Dear Newly Natural Me,
We need to talk about detangling. You’ve tried three different shower/detangling/wide-tooth combs now, and all of them snag and break your strands. You’re only hanging on to the tool because it’s supposed to make the job faster and easier, but you painstakingly inch your way up from the ends, like they said to do in all those tutorials, and ten minutes later you still haven’t reached halfway up the hair shaft.
Maybe if you get a seamless comb, or a denman, or emptied an entire bottle of conditioner on your head–
Let it go.
It’s true that some naturals can use combs with no trouble at all, but on your hair, combs are much too indiscriminate. They don’t so much untangle your hair as they force the strands apart. Knots? Snap. Complicated tangle? Snap! Just a couple of too-cozy coils? Snap, crackle, and pop! All the same to a comb.
Finger detangling can better identify the problem and gently work it out, saving as many strands as possible from a knot before clipping it (with a hair scissors, please!), massaging tangles that only seem like a lost cause, and not disturbing those coils that are just minding their “merry black business”.
If that all that sounds like it would take forever to do by hand, that’s because it will. Sorry. I ain’t gonna lie. Finger detangling is often work, especially if you’re just starting out, but we’re grown and can handle it. Plus, the more you do it, the more you tailor the tricks and techniques to work swiftly and efficiently.
My top three tips for you: use a good detangler, stick to a chosen technique, and do not attempt it when you’re tired or pressed for time.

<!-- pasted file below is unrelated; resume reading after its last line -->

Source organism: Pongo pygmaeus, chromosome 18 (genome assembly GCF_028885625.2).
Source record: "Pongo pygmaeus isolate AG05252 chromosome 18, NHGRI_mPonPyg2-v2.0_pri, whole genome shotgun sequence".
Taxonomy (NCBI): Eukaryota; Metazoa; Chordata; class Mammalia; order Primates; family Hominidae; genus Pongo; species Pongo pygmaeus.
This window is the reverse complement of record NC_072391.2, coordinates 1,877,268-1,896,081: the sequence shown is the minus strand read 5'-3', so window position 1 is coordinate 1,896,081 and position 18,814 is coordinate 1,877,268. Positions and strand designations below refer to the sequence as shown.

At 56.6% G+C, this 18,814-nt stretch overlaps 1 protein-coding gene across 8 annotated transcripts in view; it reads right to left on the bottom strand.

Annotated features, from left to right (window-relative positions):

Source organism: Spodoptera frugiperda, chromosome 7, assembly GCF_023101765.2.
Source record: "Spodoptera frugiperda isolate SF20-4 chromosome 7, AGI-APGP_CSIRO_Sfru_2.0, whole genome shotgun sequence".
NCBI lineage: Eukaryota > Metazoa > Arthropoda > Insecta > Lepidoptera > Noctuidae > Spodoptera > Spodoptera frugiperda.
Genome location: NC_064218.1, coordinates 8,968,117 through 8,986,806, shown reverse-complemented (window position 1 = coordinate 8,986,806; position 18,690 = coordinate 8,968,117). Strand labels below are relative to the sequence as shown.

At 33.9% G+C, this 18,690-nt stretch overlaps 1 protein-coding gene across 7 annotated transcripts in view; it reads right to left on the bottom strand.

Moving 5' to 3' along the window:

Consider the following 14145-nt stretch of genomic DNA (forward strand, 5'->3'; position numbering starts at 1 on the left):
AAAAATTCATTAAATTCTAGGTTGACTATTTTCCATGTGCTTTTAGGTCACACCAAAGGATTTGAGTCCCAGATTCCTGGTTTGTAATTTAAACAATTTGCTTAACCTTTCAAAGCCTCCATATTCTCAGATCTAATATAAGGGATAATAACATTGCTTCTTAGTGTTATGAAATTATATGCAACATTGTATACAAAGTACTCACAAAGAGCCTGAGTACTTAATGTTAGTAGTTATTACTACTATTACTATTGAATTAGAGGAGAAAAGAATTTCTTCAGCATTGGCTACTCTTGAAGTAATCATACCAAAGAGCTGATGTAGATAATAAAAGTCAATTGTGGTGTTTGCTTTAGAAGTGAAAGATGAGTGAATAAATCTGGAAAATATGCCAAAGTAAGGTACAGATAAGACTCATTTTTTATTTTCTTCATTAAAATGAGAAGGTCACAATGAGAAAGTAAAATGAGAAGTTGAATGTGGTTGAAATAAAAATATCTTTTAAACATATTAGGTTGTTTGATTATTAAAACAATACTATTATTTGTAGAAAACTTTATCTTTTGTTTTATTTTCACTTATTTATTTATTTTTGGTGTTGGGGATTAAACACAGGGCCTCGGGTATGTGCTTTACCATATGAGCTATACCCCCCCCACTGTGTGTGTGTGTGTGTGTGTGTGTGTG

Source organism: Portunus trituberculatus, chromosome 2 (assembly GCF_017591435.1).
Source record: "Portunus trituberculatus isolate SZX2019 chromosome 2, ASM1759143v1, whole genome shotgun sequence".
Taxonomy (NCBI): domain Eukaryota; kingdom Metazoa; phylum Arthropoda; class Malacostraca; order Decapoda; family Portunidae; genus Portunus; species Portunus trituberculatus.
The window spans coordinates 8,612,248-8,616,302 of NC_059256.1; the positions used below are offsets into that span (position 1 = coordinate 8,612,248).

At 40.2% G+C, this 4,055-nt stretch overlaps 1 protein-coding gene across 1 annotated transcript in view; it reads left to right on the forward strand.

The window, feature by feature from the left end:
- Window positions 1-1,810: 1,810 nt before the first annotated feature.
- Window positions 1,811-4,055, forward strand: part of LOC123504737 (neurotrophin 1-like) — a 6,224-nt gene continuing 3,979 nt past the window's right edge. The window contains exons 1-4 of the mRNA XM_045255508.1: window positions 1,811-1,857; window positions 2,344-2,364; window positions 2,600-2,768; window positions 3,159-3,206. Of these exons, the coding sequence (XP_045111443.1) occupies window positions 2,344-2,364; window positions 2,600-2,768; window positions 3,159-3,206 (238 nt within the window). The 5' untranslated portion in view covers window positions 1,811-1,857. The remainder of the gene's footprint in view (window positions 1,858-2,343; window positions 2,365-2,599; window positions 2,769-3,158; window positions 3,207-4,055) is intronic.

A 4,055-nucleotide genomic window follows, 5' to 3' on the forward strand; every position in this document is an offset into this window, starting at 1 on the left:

What’s a good detangler? Here’s what I know. Coconut oil provides amazing slip and the acidity of apple cider vinegar smooths down the cuticles. The result of either is reduced snagging and clinging which is ideal when trying to separate strands. My girl nappyheadedjojoba put me onto ACV as a detangler, and I stuck with it because it’s cheap, less messy, and works.
When you find a technique that works, doing it over and over creates muscle memory, so you can organize and work faster. This also includes how often you detangle. Do it on schedule and you won’t be overwhelmed. Procrastinate and the shed hair and tangles will multiply.
I don’t know about you (wait, yes I do) but I get cranky and impatient when I’m tired and just want to go to sleep. This is no mood to be in for the delicate task of detangling your hair. You will rip through tangles that could’ve been unwound with a little TLC.
And so, after much guidance and trial and error, I’ve settled on a detangling routine that works for me.
Work in sections. Spray the section with ACV solution as needed. Smooth out as much shed hair as will come out. Next, drawing your finger along your scalp in vertical motions, part off smaller sections from one end of the larger section to the other. Pause to work out complicated knots. Repeat this using horizontal parts (shout out to UrbanBushBabes.) You are basically forming a grid in that section. Once the grid is complete, the section is detangled. Move on to the next section.
That’s key: knowing when to stop. Your hair does not need 100% strand separation, nor is it actually necessary to run your fingers through it root to end (though it can feel nice.) The purpose of detangling is just that: to remove tangles, shed hair, and eliminate knots. The rest is just your texture doing its thing.
Don’t despair. Finger detangling is hard at first, but you will master it if you stick with it.
Written by a °Yeka team contributor
Article credit: Pursuit of Natural